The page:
Skip to main content
Article thumbnail
Location of Repository

Is the financial safety net a barrier to cross-border banking ?

By Ata Can Bertay, Demirguc-Kunt Asli and Harry Huizinga

Abstract

A bank's interest expenses rise with its degree of internationalization, measured by its share of foreign liabilities in total liabilities or a Herfindahl index of international liability concentration, especially if the bank is performing badly. The results in this paper suggest that an international bank's cost of funds raised through a foreign subsidiary is 1.5-2.4 percent higher than the cost of funds for a purely domestic bank. That is a sizeable difference, given that the overall mean cost of funds is 3.3 percent. These results can be explained by limited incentives for national authorities to bail out an international bank, as well as an inefficient recovery and resolution process for international banks. In any event, a less reliable financial safety net appears to be a barrier to cross-border banking.Banks&Banking Reform,Debt Markets,Access to Finance,Emerging Markets,Economic Theory&Research

OAI identifier:

Suggested articles

Citations

  1. (2000). A bank’s foreign liabilities and bank interest expense The dependent variable is Interest expense, which is interest expense over bank liabilities excluding non-interest bearing debt. Assets is the natural logarithm of total assets in constant
  2. (2000). Assets is the natural logarithm of total assets in constant
  3. (2010). Bankers without borders? Implications of ring-fencing for European cross-border banks, IMF Working Paper 10/234, International Monetary Fund.
  4. (2009). Being a foreigner among domestic banks: Asset or liability?, De Nederlandsche Bank Working Paper 224.
  5. (2010). Committee on the Global Financial System,
  6. (2003). Crisis management in Europe, in Financial supervision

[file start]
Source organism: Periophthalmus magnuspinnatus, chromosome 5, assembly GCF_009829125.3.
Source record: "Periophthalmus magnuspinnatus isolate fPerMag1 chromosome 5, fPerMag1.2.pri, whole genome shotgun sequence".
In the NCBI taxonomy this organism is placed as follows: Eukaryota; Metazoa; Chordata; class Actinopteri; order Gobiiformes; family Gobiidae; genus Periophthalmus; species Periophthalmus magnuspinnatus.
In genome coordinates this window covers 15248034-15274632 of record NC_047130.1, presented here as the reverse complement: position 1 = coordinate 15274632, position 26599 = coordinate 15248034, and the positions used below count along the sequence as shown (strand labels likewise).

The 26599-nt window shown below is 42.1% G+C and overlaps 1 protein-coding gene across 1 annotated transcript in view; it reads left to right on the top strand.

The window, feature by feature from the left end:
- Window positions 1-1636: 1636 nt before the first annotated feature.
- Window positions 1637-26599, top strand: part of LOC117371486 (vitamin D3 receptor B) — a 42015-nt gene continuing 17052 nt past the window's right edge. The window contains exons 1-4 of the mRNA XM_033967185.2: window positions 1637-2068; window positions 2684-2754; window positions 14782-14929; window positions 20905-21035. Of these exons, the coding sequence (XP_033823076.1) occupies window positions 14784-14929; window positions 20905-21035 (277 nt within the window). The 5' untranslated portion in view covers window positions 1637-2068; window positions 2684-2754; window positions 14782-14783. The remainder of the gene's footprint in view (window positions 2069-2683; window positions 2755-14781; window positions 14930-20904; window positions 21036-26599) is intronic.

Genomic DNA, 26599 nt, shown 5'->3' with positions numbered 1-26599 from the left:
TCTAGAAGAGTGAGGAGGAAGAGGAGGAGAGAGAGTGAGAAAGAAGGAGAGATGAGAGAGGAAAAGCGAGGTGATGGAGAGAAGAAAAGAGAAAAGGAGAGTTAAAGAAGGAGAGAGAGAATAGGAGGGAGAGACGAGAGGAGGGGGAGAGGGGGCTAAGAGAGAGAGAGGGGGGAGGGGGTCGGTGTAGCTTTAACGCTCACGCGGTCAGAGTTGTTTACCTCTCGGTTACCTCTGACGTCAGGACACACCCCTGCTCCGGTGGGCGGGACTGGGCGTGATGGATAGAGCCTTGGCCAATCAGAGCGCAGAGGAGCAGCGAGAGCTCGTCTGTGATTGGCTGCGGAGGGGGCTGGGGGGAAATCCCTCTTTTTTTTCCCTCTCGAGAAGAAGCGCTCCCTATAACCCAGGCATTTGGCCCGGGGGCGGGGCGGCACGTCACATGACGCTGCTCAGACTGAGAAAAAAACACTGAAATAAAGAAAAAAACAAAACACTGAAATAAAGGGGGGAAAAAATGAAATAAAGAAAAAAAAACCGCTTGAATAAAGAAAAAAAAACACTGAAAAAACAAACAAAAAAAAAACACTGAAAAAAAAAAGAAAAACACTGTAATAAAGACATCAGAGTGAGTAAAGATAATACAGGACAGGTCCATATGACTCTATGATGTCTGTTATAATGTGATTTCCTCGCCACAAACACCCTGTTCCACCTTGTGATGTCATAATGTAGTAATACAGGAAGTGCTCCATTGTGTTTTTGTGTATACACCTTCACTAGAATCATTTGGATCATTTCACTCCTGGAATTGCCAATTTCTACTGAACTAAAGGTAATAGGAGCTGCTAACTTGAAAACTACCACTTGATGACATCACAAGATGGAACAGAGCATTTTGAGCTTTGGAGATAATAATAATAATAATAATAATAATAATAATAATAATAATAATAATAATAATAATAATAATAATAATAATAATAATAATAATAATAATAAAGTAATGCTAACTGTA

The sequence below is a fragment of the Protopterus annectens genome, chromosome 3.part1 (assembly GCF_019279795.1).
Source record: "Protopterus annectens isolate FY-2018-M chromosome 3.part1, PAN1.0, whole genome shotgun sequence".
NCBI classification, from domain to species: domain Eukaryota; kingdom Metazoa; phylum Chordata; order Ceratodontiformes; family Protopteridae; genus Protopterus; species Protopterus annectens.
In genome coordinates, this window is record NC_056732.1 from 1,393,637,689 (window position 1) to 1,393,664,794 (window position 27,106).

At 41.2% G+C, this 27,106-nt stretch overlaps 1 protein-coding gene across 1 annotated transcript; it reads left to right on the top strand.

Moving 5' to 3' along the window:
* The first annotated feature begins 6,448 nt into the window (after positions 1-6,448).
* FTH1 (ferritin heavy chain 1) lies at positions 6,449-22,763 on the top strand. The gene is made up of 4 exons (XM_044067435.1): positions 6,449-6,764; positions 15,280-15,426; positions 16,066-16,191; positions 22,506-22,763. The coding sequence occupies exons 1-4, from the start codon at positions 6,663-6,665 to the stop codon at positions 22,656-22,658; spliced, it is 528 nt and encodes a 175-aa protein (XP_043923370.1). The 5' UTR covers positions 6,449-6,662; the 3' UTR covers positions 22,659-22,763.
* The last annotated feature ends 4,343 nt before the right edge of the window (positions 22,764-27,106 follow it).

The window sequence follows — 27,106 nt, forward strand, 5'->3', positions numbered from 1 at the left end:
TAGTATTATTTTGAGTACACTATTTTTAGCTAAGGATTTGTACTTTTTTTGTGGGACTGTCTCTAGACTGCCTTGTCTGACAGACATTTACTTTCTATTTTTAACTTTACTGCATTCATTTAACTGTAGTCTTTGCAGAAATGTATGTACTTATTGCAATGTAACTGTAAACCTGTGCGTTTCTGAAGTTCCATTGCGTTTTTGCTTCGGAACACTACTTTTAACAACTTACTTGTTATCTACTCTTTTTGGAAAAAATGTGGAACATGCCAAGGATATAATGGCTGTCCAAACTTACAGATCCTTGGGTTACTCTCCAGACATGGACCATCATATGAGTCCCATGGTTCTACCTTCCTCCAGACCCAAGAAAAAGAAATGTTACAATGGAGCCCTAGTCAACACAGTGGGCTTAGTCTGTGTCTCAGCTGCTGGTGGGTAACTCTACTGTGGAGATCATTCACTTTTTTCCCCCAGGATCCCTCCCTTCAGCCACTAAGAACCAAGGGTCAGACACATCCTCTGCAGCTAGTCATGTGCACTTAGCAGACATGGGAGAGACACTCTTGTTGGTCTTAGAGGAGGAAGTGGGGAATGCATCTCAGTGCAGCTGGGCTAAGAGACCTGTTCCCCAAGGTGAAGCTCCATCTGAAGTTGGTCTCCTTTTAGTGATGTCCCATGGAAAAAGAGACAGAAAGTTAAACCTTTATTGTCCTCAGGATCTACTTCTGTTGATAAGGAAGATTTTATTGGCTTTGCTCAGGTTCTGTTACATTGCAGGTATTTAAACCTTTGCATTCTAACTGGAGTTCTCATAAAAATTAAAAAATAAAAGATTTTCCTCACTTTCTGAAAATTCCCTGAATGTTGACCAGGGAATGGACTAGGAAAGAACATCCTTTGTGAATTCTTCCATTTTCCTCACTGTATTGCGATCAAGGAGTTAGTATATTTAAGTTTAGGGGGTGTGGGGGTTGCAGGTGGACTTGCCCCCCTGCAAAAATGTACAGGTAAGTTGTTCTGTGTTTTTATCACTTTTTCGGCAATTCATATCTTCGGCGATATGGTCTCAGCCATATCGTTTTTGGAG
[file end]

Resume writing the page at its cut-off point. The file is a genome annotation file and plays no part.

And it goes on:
7. (2011). Cross-border banking in Europe: Implications for financial stability and macroeconomic policies, Centre for Economic Policy Research,
  8. (2002). Depositor discipline and changing strategies for regulating thrift institutions,
  9. (2001). Directive on financial conglomerates.
  10. (2001). Directive on the winding-up of credit institutions,
  11. (2001). Do depositors punish banks for bad behavior? Market discipline, deposit insurance, and banking crises,
  12. (2006). European banking integration: Don’t put the cart before the horse,
  13. (1996). Evidence of bank market discipline in subordinated debenture yields: 1983-1991,
  14. (2009). Fiscal burden sharing in cross-border banking crises,
  15. (1991). Foreign bank activity in the United States: An analysis by country of origin,
  16. (2004). Gains in bank mergers: Evidence from bond markets,
  17. (2000). GDP growth is rate of real per capita GDP growth. GDP per capita is GDP per capita in thousands of constant
  18. (2000). GDP per capita is GDP per capita in thousands of constant
  19. (2000). Incentives for banking megamergers: What motives might regulators infer from event-study evidence?,
  20. (2007). International diversification gains and home bias in banking, IMF Working Papers 07/281, International Monetary Fund.
  21. (2011). International taxation and crossborder banking , European Banking Center Discussion Paper No.
  22. Kenichi und Beatrice Weder di Mauro, 2010, The value of the too-big-to-fail subsidy to financial institutions, in:
  23. (2004). Market discipline and deposit insurance,
  24. Min Max Foreign liabilities share
  25. (1995). Motivations for bank mergers and acquisitions: enhancing the deposit insurance put option versus earnings diversification,
  26. (2011). Regulatory arbitrage and international bank flows, forthcoming in
  27. (1963). Seasonal adjustment of economic time series,
  28. (2010). Structural indicators for the EU banking sector.
  29. (2003). Testing for market discipline in the European banking industry: evidence from subordinated debt issues,
  30. (2010). The architecture of global banking: from international to multinational?, BIS Quarterly Review
  31. (2010). The corporate structure of international financial conglomerates: Complexity and its implications for safety and soundness,
  32. (1998). The cost of market versus regulatory discipline in banking,
  33. (2000). The dependent variable is Interest expense, which is interest expense over bank liabilities excluding non-interest bearing debt. Assets is the natural logarithm of total assets in constant
  34. (1996). The determination of foreign banking location,
  35. (2002). The effects of cross-border bank mergers on bank risk and value,
  36. (2003). The informational content and accuracy of implied asset volatility as a measure of total firm risk,
  37. (2005). Where do banks expand abroad? An empirical analysis,
  38. (2011). Working document technical details of a possible EU framework for bank recovery and resolution, Consultation Paper, DG Internal Market and Services.

To submit an update or takedown request for this paper, please submit an Update/Correction/Removal Request.